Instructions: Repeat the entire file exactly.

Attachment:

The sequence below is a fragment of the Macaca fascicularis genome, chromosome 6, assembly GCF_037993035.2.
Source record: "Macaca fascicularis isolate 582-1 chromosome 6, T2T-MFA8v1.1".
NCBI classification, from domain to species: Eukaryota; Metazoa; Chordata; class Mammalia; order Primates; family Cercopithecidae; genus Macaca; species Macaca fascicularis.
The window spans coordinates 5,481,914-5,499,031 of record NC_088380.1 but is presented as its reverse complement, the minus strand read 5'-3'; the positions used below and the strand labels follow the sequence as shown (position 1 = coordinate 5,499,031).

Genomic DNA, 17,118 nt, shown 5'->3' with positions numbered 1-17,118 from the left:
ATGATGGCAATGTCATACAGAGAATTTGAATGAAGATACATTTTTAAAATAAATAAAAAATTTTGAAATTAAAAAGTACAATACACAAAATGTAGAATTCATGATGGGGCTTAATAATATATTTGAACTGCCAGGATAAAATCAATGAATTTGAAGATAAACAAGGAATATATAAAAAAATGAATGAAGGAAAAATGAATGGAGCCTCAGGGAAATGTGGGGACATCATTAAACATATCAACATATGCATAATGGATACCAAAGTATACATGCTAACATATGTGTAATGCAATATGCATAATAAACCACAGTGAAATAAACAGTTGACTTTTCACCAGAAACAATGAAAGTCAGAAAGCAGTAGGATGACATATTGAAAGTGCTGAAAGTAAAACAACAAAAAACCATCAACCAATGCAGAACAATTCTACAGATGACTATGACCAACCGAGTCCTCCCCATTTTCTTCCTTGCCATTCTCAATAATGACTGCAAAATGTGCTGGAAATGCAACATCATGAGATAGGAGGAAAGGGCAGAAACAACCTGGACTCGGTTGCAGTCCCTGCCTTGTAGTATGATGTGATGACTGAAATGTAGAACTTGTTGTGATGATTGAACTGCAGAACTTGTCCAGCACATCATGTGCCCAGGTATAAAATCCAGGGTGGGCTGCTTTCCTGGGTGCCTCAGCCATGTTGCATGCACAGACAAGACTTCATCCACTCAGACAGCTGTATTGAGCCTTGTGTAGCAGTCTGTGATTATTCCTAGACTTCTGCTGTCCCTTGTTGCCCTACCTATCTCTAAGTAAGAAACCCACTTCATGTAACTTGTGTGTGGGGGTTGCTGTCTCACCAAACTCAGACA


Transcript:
The sequence below is a fragment of the Macaca fascicularis genome, chromosome 6, assembly GCF_037993035.2.
Source record: "Macaca fascicularis isolate 582-1 chromosome 6, T2T-MFA8v1.1".
NCBI classification, from domain to species: Eukaryota; Metazoa; Chordata; class Mammalia; order Primates; family Cercopithecidae; genus Macaca; species Macaca fascicularis.
The window spans coordinates 5,481,914-5,499,031 of record NC_088380.1 but is presented as its reverse complement, the minus strand read 5'-3'; the positions used below and the strand labels follow the sequence as shown (position 1 = coordinate 5,499,031).

Genomic DNA, 17,118 nt, shown 5'->3' with positions numbered 1-17,118 from the left:
ATGATGGCAATGTCATACAGAGAATTTGAATGAAGATACATTTTTAAAATAAATAAAAAATTTTGAAATTAAAAAGTACAATACACAAAATGTAGAATTCATGATGGGGCTTAATAATATATTTGAACTGCCAGGATAAAATCAATGAATTTGAAGATAAACAAGGAATATATAAAAAAATGAATGAAGGAAAAATGAATGGAGCCTCAGGGAAATGTGGGGACATCATTAAACATATCAACATATGCATAATGGATACCAAAGTATACATGCTAACATATGTGTAATGCAATATGCATAATAAACCACAGTGAAATAAACAGTTGACTTTTCACCAGAAACAATGAAAGTCAGAAAGCAGTAGGATGACATATTGAAAGTGCTGAAAGTAAAACAACAAAAAACCATCAACCAATGCAGAACAATTCTACAGATGACTATGACCAACCGAGTCCTCCCCATTTTCTTCCTTGCCATTCTCAATAATGACTGCAAAATGTGCTGGAAATGCAACATCATGAGATAGGAGGAAAGGGCAGAAACAACCTGGACTCGGTTGCAGTCCCTGCCTTGTAGTATGATGTGATGACTGAAATGTAGAACTTGTTGTGATGATTGAACTGCAGAACTTGTCCAGCACATCATGTGCCCAGGTATAAAATCCAGGGTGGGCTGCTTTCCTGGGTGCCTCAGCCATGTTGCATGCACAGACAAGACTTCATCCACTCAGACAGCTGTATTGAGCCTTGTGTAGCAGTCTGTGATTATTCCTAGACTTCTGCTGTCCCTTGTTGCCCTACCTATCTCTAAGTAAGAAACCCACTTCATGTAACTTGTGTGTGGGGGTTGCTGTCTCACCAAACTCAGACA